More views will equal safer roads in North Bend
By SETH TRUSCOTT
Snoqualmie Valley Record Editor
March 29, 2011 · 6:10 PM
When avalanches close Snoqualmie Pass, all of North Bend turns into a truck stop.
During shutdowns this winter, King County Sheriff’s Deputies counted hundreds of trucks entering the city, converging on North Bend’s TravelCenters of America hub. Drivers who couldn’t get a stall—and that was the vast majority—wound up parking along the highway or rumbling on city streets.
There’s a reason that part of North Bend is called Truck Town. The former name of the truck hub passed into local lexicon and is synonymous for many with the east edge of the community.
Truck traffic and an industrial feel still define the place, but change has come. New industry and new schools are located there. Recently annexed into city limits, the area is poised to grow. Among possible projects is expanded trucking services—much in need, if you listen to the truckers—but the area could also become a center of industry, jobs and housing.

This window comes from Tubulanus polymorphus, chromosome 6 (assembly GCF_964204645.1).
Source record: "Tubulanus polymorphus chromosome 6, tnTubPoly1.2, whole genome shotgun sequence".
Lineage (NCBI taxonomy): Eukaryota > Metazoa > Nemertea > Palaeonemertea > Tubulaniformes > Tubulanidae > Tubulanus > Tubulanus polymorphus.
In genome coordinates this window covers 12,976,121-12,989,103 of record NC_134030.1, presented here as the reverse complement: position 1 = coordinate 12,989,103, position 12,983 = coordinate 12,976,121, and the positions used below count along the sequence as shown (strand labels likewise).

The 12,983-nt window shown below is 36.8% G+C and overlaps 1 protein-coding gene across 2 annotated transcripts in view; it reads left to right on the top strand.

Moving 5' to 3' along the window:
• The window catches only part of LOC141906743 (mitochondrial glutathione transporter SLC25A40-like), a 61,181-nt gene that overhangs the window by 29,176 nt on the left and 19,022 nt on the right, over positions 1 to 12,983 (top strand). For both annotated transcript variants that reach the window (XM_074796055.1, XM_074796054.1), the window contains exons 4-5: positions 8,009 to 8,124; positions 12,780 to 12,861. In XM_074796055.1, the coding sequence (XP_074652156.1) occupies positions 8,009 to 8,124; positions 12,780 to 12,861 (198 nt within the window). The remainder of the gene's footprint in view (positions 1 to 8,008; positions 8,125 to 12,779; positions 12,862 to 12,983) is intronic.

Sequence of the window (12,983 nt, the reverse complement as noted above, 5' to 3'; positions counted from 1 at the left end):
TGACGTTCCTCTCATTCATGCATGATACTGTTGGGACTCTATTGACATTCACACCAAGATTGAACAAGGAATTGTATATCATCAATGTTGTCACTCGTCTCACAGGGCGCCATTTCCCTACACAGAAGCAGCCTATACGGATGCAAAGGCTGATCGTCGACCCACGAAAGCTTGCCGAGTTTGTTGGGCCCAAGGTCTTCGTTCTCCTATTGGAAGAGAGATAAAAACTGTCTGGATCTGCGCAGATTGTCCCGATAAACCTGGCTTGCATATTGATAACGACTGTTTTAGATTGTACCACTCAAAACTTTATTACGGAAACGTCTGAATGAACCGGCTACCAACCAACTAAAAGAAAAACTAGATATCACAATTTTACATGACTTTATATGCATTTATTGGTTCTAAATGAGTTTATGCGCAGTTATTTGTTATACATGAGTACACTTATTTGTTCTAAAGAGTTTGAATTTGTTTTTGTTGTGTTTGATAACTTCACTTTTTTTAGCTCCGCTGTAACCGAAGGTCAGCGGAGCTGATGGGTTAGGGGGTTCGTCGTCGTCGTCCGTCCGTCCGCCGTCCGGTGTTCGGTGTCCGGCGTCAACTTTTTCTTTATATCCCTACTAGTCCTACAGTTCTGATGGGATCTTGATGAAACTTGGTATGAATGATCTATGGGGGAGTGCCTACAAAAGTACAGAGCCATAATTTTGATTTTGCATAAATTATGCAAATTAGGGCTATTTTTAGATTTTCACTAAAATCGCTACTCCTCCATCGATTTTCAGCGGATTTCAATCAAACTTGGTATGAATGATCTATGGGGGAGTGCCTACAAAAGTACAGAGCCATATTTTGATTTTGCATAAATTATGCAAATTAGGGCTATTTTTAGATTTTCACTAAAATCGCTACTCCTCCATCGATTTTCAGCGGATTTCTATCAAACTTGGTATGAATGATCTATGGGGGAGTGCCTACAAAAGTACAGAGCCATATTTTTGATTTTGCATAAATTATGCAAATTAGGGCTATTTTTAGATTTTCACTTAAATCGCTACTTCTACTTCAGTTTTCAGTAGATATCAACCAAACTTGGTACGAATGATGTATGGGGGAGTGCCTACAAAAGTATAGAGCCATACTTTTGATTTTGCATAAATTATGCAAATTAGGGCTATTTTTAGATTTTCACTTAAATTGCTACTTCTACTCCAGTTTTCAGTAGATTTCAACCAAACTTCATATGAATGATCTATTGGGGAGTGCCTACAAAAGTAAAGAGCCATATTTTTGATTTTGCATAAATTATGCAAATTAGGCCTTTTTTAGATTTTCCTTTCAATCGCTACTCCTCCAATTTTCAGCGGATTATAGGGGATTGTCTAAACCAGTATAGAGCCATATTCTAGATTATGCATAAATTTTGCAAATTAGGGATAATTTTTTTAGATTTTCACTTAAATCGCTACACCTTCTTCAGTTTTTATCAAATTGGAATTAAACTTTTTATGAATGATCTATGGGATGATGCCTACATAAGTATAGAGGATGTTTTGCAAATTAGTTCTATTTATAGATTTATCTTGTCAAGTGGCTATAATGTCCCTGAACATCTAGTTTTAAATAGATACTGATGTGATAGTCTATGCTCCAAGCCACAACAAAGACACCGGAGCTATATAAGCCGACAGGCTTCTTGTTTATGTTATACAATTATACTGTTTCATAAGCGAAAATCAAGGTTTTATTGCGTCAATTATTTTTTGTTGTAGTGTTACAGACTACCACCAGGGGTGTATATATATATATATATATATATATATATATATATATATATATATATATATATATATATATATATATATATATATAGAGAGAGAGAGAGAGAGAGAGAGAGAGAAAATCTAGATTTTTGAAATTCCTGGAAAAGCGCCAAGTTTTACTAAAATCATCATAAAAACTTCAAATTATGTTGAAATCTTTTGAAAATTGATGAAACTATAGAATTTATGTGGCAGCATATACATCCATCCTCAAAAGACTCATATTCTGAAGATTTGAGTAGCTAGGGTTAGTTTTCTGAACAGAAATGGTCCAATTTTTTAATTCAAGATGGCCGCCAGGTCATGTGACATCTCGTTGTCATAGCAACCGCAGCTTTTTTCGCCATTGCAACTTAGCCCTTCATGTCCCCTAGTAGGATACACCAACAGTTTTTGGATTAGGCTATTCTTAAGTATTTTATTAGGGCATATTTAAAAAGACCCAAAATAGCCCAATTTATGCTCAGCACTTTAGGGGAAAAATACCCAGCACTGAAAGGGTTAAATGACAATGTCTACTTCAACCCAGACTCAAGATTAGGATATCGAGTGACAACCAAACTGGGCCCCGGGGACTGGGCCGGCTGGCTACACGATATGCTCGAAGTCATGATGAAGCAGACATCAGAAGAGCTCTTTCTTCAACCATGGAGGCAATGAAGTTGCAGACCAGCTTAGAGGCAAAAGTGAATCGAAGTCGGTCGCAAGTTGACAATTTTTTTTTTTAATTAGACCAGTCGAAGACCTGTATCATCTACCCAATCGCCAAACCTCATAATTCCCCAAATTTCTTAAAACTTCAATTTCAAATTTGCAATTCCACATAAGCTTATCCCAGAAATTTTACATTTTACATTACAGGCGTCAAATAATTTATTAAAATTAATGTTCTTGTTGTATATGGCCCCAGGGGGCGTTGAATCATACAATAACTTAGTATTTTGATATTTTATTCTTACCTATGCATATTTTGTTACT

We know that Truck Town needs change. But how do we fix it and keep the easternmost part of the city livable and prosperous? Loop roads and low-emissions tech, anyone? Ideas, hopefully, will come as the city takes comment, studies transportation impacts and sets a vision as part of its latest comprehensive plan update.
Some residents have already approached the council on this matter, raising specific concerns about the proposed scope of a transportation study that’s part of North Bend’s comp plan update.
More, and more official, opportunities for public involvement and study are coming soon, and I encourage attendance by residents and anyone with a stake in the future shape of North Bend.
I think more viewpoints will equal safer roads. That’s because the broader the involvement, the clearer the picture, allowing the city to better focus its energies in study and planning.
This kind of open public participation is good for cities. Hopefully, those folks who come to the Tanner/Truck Town transportation sessions will stay involved after this issue is off the table.Contact Snoqualmie Valley Record Editor Seth Truscott at email@example.com or 1-425-888-2311.